Don't worry about the apparent complexity.
I made a lot of improvements in order to display even stranger objects.
``` haskell
-- declare BinTree a to be an instance of Show
instance (Show a) => Show (BinTree a) where
-- will start by a '<' before the root
-- and put a : a begining of line
show t = "< " ++ replace '\n' "\n: " (treeshow "" t)
where
-- treeshow pref Tree
-- shows a tree and starts each line with pref
-- We don't display the Empty tree
treeshow pref Empty = ""
-- Leaf
treeshow pref (Node x Empty Empty) =
(pshow pref x)
-- Right branch is empty
treeshow pref (Node x left Empty) =
(pshow pref x) ++ "\n" ++
(showSon pref "`--" " " left)
-- Left branch is empty
treeshow pref (Node x Empty right) =
(pshow pref x) ++ "\n" ++
(showSon pref "`--" " " right)
-- Tree with left and right children non empty
treeshow pref (Node x left right) =
(pshow pref x) ++ "\n" ++
(showSon pref "|--" "| " left) ++ "\n" ++
(showSon pref "`--" " " right)
-- shows a tree using some prefixes to make it nice
showSon pref before next t =
pref ++ before ++ treeshow (pref ++ next) t
-- pshow replaces "\n" by "\n"++pref
pshow pref x = replace '\n' ("\n"++pref) (show x)
-- replaces one char by another string
replace c new string =
concatMap (change c new) string
where
change c new x
| x == c = new
| otherwise = x:[] -- "x"
```
The `treeFromList` method remains identical.
``` haskell
treeFromList :: (Ord a) => [a] -> BinTree a
treeFromList [] = Empty
treeFromList (x:xs) = Node x (treeFromList (filter (x) xs))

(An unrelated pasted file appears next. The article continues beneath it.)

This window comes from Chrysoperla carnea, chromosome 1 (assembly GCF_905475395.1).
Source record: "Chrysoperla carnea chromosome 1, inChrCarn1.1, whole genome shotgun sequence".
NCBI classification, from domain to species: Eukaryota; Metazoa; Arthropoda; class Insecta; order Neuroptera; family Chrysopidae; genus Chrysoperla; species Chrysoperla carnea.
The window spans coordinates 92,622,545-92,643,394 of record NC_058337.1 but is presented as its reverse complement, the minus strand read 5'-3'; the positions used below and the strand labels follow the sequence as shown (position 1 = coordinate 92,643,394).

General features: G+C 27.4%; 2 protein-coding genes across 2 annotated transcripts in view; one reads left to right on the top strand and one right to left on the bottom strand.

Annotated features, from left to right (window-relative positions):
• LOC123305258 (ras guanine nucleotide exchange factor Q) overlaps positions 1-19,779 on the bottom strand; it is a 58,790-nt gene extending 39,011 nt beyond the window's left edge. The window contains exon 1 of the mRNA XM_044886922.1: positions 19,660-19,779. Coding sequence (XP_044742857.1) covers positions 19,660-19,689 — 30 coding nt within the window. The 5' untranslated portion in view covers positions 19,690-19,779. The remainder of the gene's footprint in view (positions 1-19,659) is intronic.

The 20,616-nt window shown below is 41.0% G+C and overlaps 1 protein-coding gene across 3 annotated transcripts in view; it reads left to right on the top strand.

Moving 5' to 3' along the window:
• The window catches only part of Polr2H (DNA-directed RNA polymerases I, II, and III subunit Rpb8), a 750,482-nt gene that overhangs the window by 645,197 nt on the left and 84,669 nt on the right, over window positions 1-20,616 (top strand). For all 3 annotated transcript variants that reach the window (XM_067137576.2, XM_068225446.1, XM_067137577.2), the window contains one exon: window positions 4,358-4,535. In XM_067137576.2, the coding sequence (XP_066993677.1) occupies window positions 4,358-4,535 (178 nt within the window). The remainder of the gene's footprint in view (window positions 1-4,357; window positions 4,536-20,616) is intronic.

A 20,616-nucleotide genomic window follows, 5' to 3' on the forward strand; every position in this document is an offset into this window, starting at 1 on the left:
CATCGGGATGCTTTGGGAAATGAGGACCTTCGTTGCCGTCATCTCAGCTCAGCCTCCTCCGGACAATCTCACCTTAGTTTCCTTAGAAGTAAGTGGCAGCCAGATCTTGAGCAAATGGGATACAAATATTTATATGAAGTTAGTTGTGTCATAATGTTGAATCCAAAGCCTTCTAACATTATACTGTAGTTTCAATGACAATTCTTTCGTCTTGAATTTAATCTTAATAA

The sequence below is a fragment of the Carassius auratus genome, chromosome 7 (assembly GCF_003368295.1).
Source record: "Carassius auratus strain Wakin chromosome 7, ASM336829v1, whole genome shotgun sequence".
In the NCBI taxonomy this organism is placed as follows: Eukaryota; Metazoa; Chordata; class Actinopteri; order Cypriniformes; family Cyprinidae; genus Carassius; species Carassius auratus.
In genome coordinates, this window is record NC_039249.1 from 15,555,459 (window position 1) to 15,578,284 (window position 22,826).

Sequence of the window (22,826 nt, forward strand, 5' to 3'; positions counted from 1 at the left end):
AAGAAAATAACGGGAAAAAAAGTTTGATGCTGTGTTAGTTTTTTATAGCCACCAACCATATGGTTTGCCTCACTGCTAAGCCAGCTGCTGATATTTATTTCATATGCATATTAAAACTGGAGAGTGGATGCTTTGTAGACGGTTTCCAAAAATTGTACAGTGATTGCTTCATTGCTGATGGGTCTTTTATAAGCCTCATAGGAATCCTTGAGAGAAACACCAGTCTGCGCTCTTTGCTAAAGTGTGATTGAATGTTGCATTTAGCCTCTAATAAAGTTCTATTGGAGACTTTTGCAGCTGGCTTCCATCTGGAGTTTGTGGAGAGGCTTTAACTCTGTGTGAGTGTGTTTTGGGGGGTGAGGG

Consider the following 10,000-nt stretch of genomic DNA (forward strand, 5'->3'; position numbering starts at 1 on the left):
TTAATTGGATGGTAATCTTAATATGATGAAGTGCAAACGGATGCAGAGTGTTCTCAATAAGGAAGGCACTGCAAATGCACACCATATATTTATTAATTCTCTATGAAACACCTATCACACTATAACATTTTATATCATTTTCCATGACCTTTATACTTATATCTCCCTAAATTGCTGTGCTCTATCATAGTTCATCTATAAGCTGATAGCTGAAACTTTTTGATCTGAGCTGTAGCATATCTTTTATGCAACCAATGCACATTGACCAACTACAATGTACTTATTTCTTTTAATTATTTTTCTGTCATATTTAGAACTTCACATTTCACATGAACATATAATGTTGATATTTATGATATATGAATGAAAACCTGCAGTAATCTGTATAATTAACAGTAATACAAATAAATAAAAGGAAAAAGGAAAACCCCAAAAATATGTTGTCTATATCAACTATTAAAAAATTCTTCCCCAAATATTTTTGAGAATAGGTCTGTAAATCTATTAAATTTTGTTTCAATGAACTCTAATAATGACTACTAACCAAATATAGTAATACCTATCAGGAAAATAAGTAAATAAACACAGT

```
And now, we can play:
``` active haskell
data BinTree a = Empty
| Node a (BinTree a) (BinTree a)
deriving (Eq,Ord)
-- declare BinTree a to be an instance of Show
instance (Show a) => Show (BinTree a) where
-- will start by a '<' before the root
-- and put a : a begining of line
show t = "< " ++ replace '\n' "\n: " (treeshow "" t)
where
-- treeshow pref Tree
-- shows a tree and starts each line with pref
-- We don't display the Empty tree
treeshow pref Empty = ""
-- Leaf
treeshow pref (Node x Empty Empty) =
(pshow pref x)
-- Right branch is empty
treeshow pref (Node x left Empty) =
(pshow pref x) ++ "\n" ++
(showSon pref "`--" " " left)
-- Left branch is empty
treeshow pref (Node x Empty right) =
(pshow pref x) ++ "\n" ++
(showSon pref "`--" " " right)
-- Tree with left and right children non empty
treeshow pref (Node x left right) =
(pshow pref x) ++ "\n" ++
(showSon pref "|--" "| " left) ++ "\n" ++
(showSon pref "`--" " " right)
-- shows a tree using some prefixes to make it nice
showSon pref before next t =
pref ++ before ++ treeshow (pref ++ next) t
-- pshow replaces "\n" by "\n"++pref
pshow pref x = replace '\n' ("\n"++pref) (show x)
-- replaces one char by another string
replace c new string =
concatMap (change c new) string
where
change c new x
| x == c = new
| otherwise = x:[] -- "x"
treeFromList :: (Ord a) => [a] -> BinTree a
treeFromList [] = Empty
treeFromList (x:xs) = Node x (treeFromList (filter (x) xs))